An Essex Record Office project to preserve the history and memories of former Marconi Company employees is to receive a grant of almost £100,000 from The National Lottery Heritage Fund.
Part of Essex 2020, the project, Communicating Connections: Sharing the heritage of the Marconi Company’s wireless world, is to receive £93,000 from The National Lottery Heritage Fund. Further funding has come from Chelmsford City Council’s Essex 2020 fund and the Friends of Historic Essex.
Communicating Connections aims to preserve the memories of former employees and others involved with Marconi through oral history interviews recorded by volunteers. Founded by Guglielmo Marconi, the company is famous for making the first ever transatlantic wireless communication, which was received in Newfoundland, Canada. The company also made the first wireless entertainment broadcast in the UK (renowned opera singer Dame Nellie Melba performing on 15 June 1920), and its equipment was vital for communication systems at sea, allowing the rescue of hundreds of people from the RMS Titanic and the RMS Lusitania.
“To receive such a large grant from The National Lottery Heritage Fund is absolutely wonderful. This project will not only allow us to celebrate the rich history of the Marconi Company and its historical connections with Chelmsford but it will also provide an informative and educational experience for all of our residents and visitors.”Cllr Susan Barker, Essex county council cabinet member for customer, communities, culture and corporate
Local residents and visitors will be able to learn more about Marconi, and the company’s connections to Chelmsford, via an audio trail app, while a selection from over 150,000 images at ERO and Chelmsford Museums will be digitised and made available to the public to go alongside the oral history interviews. Temporary exhibitions featuring the interviews and images will be held in the city centre and will be co-curated by a team of dedicated volunteers, with guidance from Chelmsford Museums.
The project will also give us the opportunity to make better use of existing material about the Marconi Company, such as this interview with Gerald Isted, who started working for the Company in 1923 (SA 24/825/1).
Richard Anderson, Archive and Collections Lead at ERO, commented: “We are delighted with the grant from The National Lottery Heritage Fund as it will allow us to raise awareness of the Marconi Company and its links to Chelmsford’s heritage and history. We’re extremely grateful to the Marconi Veterans Association, Chelmsford Civic Society, the Chelmsford Science and Engineering Society, as well as Chelmsford Museums, for their help in developing the project, and to Teledyne e2V as they are directly linked to Marconi and have input into this unique industrial heritage.”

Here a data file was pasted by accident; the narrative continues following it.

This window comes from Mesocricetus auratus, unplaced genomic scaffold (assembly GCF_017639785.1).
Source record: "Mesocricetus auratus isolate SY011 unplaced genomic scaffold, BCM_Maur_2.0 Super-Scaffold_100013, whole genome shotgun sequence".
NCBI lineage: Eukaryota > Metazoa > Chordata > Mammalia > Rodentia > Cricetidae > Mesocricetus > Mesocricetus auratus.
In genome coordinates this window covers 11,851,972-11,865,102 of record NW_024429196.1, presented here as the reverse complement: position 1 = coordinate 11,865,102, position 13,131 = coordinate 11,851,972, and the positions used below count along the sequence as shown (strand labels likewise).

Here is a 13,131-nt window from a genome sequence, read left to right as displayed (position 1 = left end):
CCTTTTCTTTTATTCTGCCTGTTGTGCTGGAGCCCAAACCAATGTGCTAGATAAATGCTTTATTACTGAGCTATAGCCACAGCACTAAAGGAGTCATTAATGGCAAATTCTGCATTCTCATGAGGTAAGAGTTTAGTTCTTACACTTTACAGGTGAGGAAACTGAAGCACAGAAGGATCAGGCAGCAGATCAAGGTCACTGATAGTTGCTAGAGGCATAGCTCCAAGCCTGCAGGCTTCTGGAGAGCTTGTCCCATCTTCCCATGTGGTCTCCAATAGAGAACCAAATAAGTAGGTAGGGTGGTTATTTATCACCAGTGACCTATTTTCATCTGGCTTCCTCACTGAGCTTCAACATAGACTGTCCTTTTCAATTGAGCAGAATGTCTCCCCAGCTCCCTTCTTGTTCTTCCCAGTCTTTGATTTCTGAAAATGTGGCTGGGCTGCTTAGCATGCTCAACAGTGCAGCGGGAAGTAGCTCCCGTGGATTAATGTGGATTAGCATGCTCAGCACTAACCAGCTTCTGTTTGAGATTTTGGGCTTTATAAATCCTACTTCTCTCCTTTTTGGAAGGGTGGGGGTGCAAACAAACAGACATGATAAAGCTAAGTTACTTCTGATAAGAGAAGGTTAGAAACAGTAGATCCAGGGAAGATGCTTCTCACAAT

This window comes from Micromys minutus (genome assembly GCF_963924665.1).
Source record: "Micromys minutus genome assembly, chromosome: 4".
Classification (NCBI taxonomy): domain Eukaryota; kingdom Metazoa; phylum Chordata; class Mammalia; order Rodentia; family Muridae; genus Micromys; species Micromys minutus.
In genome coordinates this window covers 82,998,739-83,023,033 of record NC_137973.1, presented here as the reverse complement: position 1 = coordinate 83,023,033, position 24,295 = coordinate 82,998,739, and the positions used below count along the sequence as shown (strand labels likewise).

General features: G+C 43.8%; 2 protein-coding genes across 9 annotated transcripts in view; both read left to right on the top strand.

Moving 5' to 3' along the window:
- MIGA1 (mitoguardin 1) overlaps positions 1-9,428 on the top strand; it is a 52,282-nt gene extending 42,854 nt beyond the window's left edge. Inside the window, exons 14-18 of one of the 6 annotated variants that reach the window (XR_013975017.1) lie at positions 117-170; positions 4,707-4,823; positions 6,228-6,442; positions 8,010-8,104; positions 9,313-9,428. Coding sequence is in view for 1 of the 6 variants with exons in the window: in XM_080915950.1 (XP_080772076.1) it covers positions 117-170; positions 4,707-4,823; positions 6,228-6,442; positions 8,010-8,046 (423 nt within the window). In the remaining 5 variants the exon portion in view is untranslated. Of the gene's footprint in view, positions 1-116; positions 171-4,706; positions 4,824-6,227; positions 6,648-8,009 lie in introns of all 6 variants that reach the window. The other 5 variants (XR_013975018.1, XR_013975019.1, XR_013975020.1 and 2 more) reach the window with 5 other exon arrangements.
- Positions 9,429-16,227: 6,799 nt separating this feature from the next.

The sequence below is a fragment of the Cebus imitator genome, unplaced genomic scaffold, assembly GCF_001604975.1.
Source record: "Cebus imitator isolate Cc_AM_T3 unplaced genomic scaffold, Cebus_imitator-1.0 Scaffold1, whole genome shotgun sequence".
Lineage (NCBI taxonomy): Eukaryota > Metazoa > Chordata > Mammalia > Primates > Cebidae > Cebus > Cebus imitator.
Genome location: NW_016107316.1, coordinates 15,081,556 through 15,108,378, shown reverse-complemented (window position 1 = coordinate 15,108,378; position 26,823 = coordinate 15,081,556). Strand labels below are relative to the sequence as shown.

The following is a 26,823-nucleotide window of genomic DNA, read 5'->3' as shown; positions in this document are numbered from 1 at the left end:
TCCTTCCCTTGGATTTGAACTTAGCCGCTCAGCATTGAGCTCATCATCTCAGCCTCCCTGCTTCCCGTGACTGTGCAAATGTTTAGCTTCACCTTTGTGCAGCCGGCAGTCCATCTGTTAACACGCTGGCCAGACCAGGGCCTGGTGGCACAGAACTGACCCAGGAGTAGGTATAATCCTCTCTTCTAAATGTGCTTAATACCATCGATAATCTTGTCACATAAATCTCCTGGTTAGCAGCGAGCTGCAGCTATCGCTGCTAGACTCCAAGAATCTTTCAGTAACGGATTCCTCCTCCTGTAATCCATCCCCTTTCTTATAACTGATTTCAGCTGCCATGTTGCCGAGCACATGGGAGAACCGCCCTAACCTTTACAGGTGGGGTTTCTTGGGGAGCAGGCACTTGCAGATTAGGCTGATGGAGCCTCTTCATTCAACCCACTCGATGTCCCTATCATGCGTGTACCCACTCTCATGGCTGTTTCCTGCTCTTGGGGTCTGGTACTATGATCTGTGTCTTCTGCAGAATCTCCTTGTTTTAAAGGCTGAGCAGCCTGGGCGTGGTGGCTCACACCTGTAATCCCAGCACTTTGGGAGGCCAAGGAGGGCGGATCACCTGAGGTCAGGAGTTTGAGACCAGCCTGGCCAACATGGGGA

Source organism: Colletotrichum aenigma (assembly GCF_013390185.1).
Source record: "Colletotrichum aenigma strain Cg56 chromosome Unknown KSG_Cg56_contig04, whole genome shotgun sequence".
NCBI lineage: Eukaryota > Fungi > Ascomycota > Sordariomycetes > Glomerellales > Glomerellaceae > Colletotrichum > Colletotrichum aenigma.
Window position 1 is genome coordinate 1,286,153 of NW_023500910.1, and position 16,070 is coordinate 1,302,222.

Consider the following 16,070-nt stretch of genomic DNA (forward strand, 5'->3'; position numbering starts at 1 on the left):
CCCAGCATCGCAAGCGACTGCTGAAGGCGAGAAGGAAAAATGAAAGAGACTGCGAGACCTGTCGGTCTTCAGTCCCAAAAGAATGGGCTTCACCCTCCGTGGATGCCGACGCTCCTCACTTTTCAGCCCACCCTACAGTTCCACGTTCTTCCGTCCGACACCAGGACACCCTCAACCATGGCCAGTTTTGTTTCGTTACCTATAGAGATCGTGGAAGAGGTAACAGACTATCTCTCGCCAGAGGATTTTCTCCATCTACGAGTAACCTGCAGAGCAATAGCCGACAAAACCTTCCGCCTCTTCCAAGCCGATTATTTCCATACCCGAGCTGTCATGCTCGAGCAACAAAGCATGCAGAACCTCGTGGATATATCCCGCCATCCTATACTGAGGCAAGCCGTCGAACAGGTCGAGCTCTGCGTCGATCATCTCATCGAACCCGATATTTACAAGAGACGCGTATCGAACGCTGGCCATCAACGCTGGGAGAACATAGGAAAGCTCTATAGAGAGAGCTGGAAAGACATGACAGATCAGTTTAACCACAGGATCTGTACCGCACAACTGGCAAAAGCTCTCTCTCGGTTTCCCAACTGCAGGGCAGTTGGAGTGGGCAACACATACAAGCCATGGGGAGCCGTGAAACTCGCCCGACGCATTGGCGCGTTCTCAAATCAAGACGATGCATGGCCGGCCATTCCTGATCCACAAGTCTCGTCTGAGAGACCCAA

“Chelmsford City Museum are proud to partner with the Essex Record Office on the project. It fits perfectly with our mission to inspire residents and visitors to discover and explore Chelmsford’s stories through shared experiences. In this centenary year, it offers a landmark opportunity to foster the sense of civic pride local people have in our Marconi heritage and demonstrate how this legacy continues to influence our lives today.”Dr Mark curteis, assistant museums manager at chelmsford city museum
“The archive is such an important local and national resource, as well as a great example of local science and creativity. Our Essex2020 funding panel were keen to support ERO’s ambition to make the archive accessible in new and creative ways. The panel were particularly supportive of the engagement of volunteers in the project and saw it as a strength that their voices and experiences would be represented.”dr katie deverell, cultural partnerships manager at chelmsford city council and co-ordinator of chelmsford’s essex 2020 hub
Although the original project timetable is being delayed and altered due to COVID-19, keep an eye out for further announcements including opportunities to get involved with the project.